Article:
1. Trump, for better or worse, isn't as concerned with his image as his predecessors. He's unlikely to suffer any immediate political harm from doing it. Almost all of the people viewing this dimly didn't have a good view of him before he did this.
    2. It offers another distraction from domestic woes. Trump is a master at getting the press to change the subject.
    3. It's unlikely to change anything in peace negotiations. The PLO does not recognize Israel's right to exist. Hamas' charter declares they will destroy Israel. Israel was never going to give up Jerusalem.
    4. Trump likes to play hardball in negotiations. He takes an untenable position at first, and then comes back with something more reasonable. He's set a table to try and muscle the Palestinian Authority. From earlier this year:

      "His style of diplomacy is very different from his recent predecessors," former Australian Prime Minister Kevin Rudd told CNN International's Hala Gorani Thursday. "He is much more in your face. I suppose the diplomacy of the rest of us is kind of going to have to get used to that."

    -1: The PLO did recognise Israels right to exist as a pre-condition to the Oslo agreement.

    *Trump (…) isn't as concerned with his image as his predecessors.* I would rather say he is concerned with his image with different people than his predecessors.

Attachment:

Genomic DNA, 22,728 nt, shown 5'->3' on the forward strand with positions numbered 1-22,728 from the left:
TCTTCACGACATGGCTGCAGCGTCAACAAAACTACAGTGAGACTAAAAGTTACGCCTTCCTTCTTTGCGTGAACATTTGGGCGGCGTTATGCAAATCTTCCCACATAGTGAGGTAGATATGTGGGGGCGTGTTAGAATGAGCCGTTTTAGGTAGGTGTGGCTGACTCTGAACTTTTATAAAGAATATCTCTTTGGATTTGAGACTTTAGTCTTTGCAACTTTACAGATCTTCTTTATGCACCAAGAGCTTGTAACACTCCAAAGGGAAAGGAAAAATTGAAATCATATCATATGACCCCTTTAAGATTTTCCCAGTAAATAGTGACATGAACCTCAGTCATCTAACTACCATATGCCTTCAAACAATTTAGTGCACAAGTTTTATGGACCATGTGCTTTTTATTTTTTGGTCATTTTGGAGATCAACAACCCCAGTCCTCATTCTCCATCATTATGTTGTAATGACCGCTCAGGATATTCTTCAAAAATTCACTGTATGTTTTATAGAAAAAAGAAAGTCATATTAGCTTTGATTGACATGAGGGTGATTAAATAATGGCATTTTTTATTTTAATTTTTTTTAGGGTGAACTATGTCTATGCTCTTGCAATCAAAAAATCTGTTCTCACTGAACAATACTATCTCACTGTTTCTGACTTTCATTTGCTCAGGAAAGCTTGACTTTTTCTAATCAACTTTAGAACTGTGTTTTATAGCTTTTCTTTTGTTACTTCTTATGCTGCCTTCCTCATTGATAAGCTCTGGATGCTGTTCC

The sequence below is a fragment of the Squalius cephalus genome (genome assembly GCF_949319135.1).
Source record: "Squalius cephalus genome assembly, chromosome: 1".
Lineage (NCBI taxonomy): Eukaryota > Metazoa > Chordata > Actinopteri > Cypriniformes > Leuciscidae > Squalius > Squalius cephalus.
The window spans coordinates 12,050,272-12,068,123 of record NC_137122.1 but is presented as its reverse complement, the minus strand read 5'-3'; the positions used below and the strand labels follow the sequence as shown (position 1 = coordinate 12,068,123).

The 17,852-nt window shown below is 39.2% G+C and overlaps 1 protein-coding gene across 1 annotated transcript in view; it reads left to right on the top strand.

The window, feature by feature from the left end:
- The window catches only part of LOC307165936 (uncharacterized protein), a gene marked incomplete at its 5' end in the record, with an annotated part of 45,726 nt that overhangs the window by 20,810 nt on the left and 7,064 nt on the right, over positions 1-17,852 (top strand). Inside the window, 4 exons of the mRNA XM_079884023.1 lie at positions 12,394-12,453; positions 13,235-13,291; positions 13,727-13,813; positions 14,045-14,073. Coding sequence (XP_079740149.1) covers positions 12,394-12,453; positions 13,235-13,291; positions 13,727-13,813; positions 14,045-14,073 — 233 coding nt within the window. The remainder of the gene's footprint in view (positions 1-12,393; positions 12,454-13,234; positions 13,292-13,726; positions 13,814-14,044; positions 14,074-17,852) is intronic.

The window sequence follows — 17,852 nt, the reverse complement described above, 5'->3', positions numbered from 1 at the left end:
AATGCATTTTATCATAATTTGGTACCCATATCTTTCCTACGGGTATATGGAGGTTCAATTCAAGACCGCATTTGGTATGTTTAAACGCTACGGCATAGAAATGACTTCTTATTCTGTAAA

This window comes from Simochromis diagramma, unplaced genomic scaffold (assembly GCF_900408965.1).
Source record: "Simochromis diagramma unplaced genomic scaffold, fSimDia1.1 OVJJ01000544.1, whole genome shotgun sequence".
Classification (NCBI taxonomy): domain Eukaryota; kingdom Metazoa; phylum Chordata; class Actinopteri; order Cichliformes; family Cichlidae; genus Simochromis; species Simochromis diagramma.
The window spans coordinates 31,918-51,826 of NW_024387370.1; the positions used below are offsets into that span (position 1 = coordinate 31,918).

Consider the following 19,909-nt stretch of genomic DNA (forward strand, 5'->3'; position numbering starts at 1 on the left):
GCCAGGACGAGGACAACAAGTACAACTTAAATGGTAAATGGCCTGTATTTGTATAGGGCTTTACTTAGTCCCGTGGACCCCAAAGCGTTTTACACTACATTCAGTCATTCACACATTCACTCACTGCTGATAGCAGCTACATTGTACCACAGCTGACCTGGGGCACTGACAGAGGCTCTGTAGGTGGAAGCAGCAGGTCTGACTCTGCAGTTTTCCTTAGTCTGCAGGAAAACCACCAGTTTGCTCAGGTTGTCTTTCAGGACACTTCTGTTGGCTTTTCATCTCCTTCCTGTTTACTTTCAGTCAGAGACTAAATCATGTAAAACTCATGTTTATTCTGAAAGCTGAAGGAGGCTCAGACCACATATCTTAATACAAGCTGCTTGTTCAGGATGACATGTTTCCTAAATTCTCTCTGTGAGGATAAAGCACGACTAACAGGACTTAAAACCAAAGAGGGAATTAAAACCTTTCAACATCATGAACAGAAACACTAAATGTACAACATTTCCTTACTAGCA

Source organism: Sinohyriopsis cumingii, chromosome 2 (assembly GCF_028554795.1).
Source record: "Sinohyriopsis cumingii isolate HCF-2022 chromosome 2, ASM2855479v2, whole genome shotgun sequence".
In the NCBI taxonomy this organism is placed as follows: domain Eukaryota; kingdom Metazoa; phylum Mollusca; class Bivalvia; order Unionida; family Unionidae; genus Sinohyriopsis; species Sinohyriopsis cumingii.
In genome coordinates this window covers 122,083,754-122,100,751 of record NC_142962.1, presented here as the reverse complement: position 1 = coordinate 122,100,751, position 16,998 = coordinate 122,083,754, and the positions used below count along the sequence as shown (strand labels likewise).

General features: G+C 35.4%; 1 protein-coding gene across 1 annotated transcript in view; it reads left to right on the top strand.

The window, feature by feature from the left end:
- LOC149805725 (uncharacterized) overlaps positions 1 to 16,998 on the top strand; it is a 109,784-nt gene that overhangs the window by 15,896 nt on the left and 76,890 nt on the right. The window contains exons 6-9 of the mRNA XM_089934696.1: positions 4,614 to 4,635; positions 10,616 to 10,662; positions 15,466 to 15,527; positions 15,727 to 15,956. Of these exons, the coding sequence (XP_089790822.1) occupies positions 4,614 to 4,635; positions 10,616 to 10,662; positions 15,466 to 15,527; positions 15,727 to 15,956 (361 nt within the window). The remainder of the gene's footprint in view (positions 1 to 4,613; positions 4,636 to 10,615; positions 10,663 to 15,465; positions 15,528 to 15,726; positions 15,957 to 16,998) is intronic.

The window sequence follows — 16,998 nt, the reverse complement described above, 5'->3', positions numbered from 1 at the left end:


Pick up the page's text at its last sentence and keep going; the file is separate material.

@MoziburUllah No. While there was an exchange of "recognition letters" in 1993, this good faith effort was undermined by proceeding statements from Yasser Arafat, to include: "We will not bend or fail until the blood of every last Jew from the youngest child to the oldest elder is spilt to redeem our land! ~ 1996/01/30 "

    @DrunkCynic: nevertheless the recognition letters were exchanged and the Oslo agreement was signed and this whilst such statements had been made on both sides; there's equally blood-curdling statements made by ministers in Israeli cabinent...

    @MoziburUllah There's a key difference here. The PA recognizes that Israel exists. It does not recognize Israel's right to exist.

    @Machavity: I'm splitting hairs?!!! Your link has "They have stated that the Charter was re-written in 1996 to remove the claim. Although it is a bit debatable if they actually have re-writtten that charter, the fact that the PLO states they have done so, and they have recognised Israel's right to exist is the important thing."

    @MoziburUllah "there's equally blood-curdling statements made by ministers in Israeli cabinent"... citation needed